Stop Motion Animation Forum Archive

THE SMA ARCHIVE

ANIMATION DEPARTMENT

PUPPET MAKING

MINIATURES & SET BUILDING

SPECIAL FX

STOP-MOTION IN FILM

BULLETIN BOARD

MESSAGE BOARD HELP

THE SMA FORUM ARCHIVE

STOP-MOTION SETS

Posted by Brianruns10, on 2012-02-08 10:49:13

Pegboard for Animation Stand

I'm putting the finishing touches on my animation stand. It measure 5x5 with a pretty nifty overhanging camera rig I designed and built. But what's got me hung up is finding peg board for the base, to which I can secure my animated figures. Surely there must be 5 x 5 foot pegboard out there someone? Or would you suggest a different material for using to tie down my figures? Thanks! BR

Posted by bhoffman, on 2012-02-08 11:33:36

Assuming you live in the U.S.... I've never seen pegboard in anything but 4'X 8' maximum sizes, with the thickest being 1/4". But I would think, even if you could find a 5X5 span of it, you would need to support it because it would be pretty bouncy covering that stretch. And if I'm correct about that, then you could just as easily create a surface out of a 4X8 with the support at the seams. Personally, though, I wouldn't use pegboard; the predrilled holes that some people find an advantage, I find a disadvantage. I would just drill a hole exactly where I wanted it. So if I were you, and I just had to have an unsupported 5X5 stretch, I'd look for a sheet of Baltic Birch plywood, which is a high quality plywood and it DOES come in 5X5 sheets. It's more expensive than an equivalent size and thickness of regular plywood, but you usually can't get regular plywood in anything but 4X8 sheets. Baltic birch ply is imported to the U.S. and its thickness is measured in millimeters. Or, since I'm not you and you may have great reasons for using the pegboard, then I think you're stuck creating a seamed version. Can you share pics of your rig?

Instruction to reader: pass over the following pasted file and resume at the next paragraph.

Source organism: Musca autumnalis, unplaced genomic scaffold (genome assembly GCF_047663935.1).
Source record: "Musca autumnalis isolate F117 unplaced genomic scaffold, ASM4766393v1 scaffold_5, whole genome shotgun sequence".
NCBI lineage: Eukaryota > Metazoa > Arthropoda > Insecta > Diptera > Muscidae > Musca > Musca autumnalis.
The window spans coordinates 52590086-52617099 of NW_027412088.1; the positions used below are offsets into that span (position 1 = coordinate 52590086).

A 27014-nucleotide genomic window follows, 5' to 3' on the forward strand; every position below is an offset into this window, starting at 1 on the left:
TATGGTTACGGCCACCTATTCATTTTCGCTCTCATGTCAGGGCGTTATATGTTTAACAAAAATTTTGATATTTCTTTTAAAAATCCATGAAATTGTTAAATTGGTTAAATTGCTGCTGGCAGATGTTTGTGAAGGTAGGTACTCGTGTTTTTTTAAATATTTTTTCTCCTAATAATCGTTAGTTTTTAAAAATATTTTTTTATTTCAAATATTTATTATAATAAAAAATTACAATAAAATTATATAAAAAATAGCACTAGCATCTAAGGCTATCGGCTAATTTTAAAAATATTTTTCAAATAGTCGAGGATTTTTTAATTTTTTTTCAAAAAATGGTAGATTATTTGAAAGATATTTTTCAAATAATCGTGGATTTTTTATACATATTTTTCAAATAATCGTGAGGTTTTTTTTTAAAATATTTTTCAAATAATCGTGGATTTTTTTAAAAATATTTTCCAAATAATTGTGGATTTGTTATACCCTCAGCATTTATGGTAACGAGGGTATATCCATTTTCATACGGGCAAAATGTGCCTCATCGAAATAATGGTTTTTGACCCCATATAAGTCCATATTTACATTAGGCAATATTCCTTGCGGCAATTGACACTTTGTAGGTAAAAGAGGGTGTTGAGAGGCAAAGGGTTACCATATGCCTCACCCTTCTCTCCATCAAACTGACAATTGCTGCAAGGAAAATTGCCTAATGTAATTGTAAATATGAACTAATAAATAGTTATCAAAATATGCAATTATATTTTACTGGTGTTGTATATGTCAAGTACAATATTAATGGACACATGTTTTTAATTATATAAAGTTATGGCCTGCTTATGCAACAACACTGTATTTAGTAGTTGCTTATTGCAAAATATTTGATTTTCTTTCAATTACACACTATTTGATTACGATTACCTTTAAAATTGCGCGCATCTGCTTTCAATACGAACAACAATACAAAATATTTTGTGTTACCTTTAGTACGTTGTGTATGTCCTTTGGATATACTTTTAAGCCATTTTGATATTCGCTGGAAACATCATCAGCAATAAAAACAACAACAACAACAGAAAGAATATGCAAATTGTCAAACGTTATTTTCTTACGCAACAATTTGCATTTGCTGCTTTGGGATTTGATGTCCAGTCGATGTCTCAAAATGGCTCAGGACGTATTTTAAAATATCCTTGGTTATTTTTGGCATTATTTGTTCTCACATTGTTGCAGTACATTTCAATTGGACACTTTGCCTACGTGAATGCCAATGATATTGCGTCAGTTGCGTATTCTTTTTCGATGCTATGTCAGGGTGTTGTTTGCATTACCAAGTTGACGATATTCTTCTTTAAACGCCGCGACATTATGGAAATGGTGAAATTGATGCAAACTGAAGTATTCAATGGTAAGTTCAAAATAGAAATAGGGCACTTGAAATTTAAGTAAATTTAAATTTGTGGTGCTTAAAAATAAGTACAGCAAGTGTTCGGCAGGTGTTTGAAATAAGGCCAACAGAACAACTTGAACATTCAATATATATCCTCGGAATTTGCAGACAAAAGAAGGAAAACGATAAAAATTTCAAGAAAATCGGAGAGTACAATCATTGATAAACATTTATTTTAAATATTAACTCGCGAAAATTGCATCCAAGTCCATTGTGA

Posted by DaveHettmer, on 2012-02-08 13:14:43

Pegboard holes tend to be on 1" grids, minimum, which means you end up drilling lots of holes anyway. If the fancy birch mentioned by SFKABO (Stopmotioner Formerly Known As Boy Oyng), another option would be to buy cheaper plywood and assemble a 5x5 section, then laminate some Luaun or Masonite to it. You get firmness from the plywood and a smooth surface from the Luaun or Masonite.

Posted by grecodan, on 2012-02-08 13:26:47

If you go the laminating route, I would choose masonite over Luaun, which tends to splinter easily. I have the bloodied fingers to prove it.

Posted by Nick H, on 2012-02-08 18:48:18

5 x 5 what? Feet? I used pegboard once, but it took 2 layers with the holes lined up to make it stiff enough. It was about 18" x 3 ft with framing around the outside - any bigger and I would have put some framing in the middle to stop it flexing. I normally use 12mm (1/2") particle board, and drill holes where the characters will walk. As I re-use it, there are more and more holes. It's sturdy enough to sit on a 2 ft x 4 ft rostrum with framing around the outside - sometimes it overhangs a bit so it can be a bit bigger. The bigger 6 ft x 3 ft standard rostrums have a piece of framing across the middle, dividing it into two 3 ft x 3 ft sections, and that works fine with no extra support in the middle. You could go with the thicker 19mm (3/4") particle board. For my pub set I pre-drilled a grid of holes in the particle board, about 1" apart, and painted it with a "carpet" pattern that disguised the holes. That's probably how I would do a stage for practicing on. It's tedious drilling the holes, but once it's done you can keep using it for a long time.